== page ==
Forever prisoner Abu Zubaydah due at Guantanamo court

The judge in the Sept. 11 war crimes case has agreed to hear testimony from Abu Zubaydah, the CIA's first Black Site interrogation subject.


By CAROL ROSENBERG | Miami Herald | Published: March 20, 2017

GUANTANAMO BAY NAVAL BASE, Cuba (Tribune News Service) — Lawyers say the judge in the Sept. 11 war crimes case has agreed to hear testimony next week from forever prisoner Abu Zubaydah, the CIA’s first black site interrogation subject.

Although captured in 2002, he has never been charged with a crime and has never been allowed to speak in public.

At issue is a claim by accused 9/11 plot deputy Ramzi bin al Shibh that someone is intentionally disrupting his sleep at the clandestine Camp 7 prison. Bin al Shibh, 44, blames the CIA or troops doing its bidding for noises and vibrations that interfere with his ability to prepare for his death penalty trial, which has no start date.

Defense lawyers say Zubaydah is being called as a trusted Camp 7 block leader to describe his interactions with and on behalf of bin al Shibh. Zubaydah, 46, whose real name is Zayn al Abideen al Hussein, was a prized early capture in the war on terror and was the first captive to be waterboarded, 83 times in a single month, among other experimental CIA “enhanced interrogation techniques.”

Bin al Shibh says the CIA has been messing with his mind since his Sept. 11, 2002, capture in Pakistan, a complaint prosecutors dismiss.

But psychologist James Mitchell, an architect of the black site interrogation program, wrote in his recent memoirs that the vibrations were real in at least one black site. “I thought about giving him a special tinfoil hat to make it all go away,” he wrote in his “Enhanced Interrogation, Inside the Minds and Motives of the Islamic Terrorists Trying to Destroy America.”

Then he and his CIA contract partner Bruce Jessen each lay down on bin al Shibh’s cell bed.

“The vibration was there, and it was not something you could ignore. It made me feel like the room was spinning,” Mitchell wrote. “I could imagine that after a while it might make a person nauseous. It would certainly keep me awake, but oddly enough, you couldn’t feel it anyplace else in the cell.”

Mitchell and Jessen were CIA contractors who designed and implemented some interrogation techniques used on “high-value” captives — waterboarding them, slamming them into walls, depriving them of sleep, withholding food, manipulating their diet, shackling them in stress positions, forcing them to be nude, hooded or listening to loud noises as well as confining them to a dark coffin-like box.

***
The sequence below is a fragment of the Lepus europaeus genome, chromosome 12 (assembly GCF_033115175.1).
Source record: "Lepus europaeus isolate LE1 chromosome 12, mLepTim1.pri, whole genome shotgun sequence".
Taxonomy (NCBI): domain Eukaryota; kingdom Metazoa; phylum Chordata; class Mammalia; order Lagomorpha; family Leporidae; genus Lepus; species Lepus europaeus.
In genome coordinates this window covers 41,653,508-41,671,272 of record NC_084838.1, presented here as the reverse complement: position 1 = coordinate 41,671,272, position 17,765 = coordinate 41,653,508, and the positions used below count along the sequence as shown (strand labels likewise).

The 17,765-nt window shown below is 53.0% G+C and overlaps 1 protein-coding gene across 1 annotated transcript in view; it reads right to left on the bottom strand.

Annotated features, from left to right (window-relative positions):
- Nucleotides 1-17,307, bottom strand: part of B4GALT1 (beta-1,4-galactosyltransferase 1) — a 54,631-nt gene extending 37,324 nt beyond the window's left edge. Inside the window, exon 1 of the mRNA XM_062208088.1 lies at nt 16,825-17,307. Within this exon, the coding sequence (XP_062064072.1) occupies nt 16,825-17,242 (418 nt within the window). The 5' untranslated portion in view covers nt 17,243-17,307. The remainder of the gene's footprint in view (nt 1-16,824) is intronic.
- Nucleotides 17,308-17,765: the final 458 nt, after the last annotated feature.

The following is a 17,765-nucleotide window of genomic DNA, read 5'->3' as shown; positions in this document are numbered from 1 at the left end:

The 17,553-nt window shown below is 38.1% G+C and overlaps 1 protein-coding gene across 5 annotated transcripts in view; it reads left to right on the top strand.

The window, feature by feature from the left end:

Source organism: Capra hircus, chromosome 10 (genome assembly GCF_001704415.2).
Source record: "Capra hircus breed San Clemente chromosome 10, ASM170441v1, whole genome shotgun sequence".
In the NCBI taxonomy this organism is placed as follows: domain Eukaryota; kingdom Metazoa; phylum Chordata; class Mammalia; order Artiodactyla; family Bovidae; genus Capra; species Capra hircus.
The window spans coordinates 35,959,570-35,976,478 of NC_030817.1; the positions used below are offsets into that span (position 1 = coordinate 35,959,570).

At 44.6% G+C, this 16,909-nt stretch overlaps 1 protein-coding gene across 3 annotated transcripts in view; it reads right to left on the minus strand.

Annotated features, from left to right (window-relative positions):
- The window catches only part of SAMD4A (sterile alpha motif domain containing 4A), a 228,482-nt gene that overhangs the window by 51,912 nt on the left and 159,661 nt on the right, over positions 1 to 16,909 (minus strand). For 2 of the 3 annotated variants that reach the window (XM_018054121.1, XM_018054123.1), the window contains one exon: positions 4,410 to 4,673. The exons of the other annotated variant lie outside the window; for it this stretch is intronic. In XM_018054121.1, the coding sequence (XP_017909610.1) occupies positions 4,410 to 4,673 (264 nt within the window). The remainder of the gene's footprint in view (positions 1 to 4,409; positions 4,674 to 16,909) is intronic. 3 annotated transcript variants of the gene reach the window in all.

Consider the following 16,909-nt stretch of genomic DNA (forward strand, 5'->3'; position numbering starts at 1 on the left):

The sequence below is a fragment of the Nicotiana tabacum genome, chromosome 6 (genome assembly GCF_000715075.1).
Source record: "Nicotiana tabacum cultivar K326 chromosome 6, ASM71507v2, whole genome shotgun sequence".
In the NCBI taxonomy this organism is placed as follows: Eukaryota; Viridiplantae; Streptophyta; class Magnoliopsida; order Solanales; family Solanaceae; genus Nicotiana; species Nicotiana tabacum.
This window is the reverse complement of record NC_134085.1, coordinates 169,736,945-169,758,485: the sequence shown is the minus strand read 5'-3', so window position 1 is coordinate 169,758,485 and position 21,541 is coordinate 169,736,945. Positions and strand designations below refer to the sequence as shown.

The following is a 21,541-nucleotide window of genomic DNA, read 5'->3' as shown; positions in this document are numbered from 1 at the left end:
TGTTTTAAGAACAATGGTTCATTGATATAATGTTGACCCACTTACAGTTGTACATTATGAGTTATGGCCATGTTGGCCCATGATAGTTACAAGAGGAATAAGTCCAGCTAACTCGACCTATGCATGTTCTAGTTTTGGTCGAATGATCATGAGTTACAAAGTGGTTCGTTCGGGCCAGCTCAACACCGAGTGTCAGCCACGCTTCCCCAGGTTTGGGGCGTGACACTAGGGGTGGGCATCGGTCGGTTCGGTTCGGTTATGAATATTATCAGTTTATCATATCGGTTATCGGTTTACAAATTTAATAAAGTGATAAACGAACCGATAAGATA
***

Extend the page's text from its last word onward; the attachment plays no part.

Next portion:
But Mitchell in his book blamed the vibrating bed at the black site on “an engineering problem localized to that cell.” He wrote that he couldn’t explain more for security reasons about “the cell or how it was affixed inside the building.” But, he said, the vibrations “happened only when a large piece of equipment situated nearby was running.”

Last year, before Mitchell’s book came out, bin al Shibh testified that it happens at Guantanamo, too.

In 2002, President George W. Bush celebrated Abu Zubaydah’s capture in Pakistan as an early success in the covert campaign to hunt down Osama bin Laden and other senior al-Qaida leaders. The Palestinian was critically wounded and carried off to a black site for such abusive, until then unheard-of treatment that, according to the Senate Intelligence Committee’s “Torture Report,” CIA agents sought assurances that the captive “will remain in isolation and incommunicado for the remainder of his life,” unable to recount it.

Although he was the first captured among the 15 CIA captives of Camp 7, he has never been charged with a crime. He is held as an indefinite detainee in the war on terror. One reason may be, he has never been specifically linked to the Sept. 11, 2001, terror attacks that killed nearly 3,000 people in New York, Pennsylvania and at the Pentagon. Also, he has long denied membership in al-Qaida, something an interagency parole board noted last year.

“Regardless of his claim that he was not a formal member of al-Qaida,” the board wrote in a brief decision that essentially branded him a forever prisoner, he had had “past involvement in terrorist activity to include probably serving as one of Osama bin Laden’s most trusted facilitators.”

In June, Zubaydah made it to the courtroom door to testify for bin al Shibh. However, the Palestinian’s military attorney, Navy Cmdr. Patrick Flor, opposed his testimony without immunity. Lawyers then twice applied for testimonial immunity — both requests were denied — and Judge James Pohl agreed at a chambers conference Saturday to hear from Zubaydah next week, according to several attorneys who were there.

Zubaydah has already once returned to the war court compound. Later this summer, he went before the Periodic Review Board, via a video broadcast, in a failed bid for release. In keeping with Periodic Review Board policy, the prisoner was silent during the portion reporters and other observers could see.

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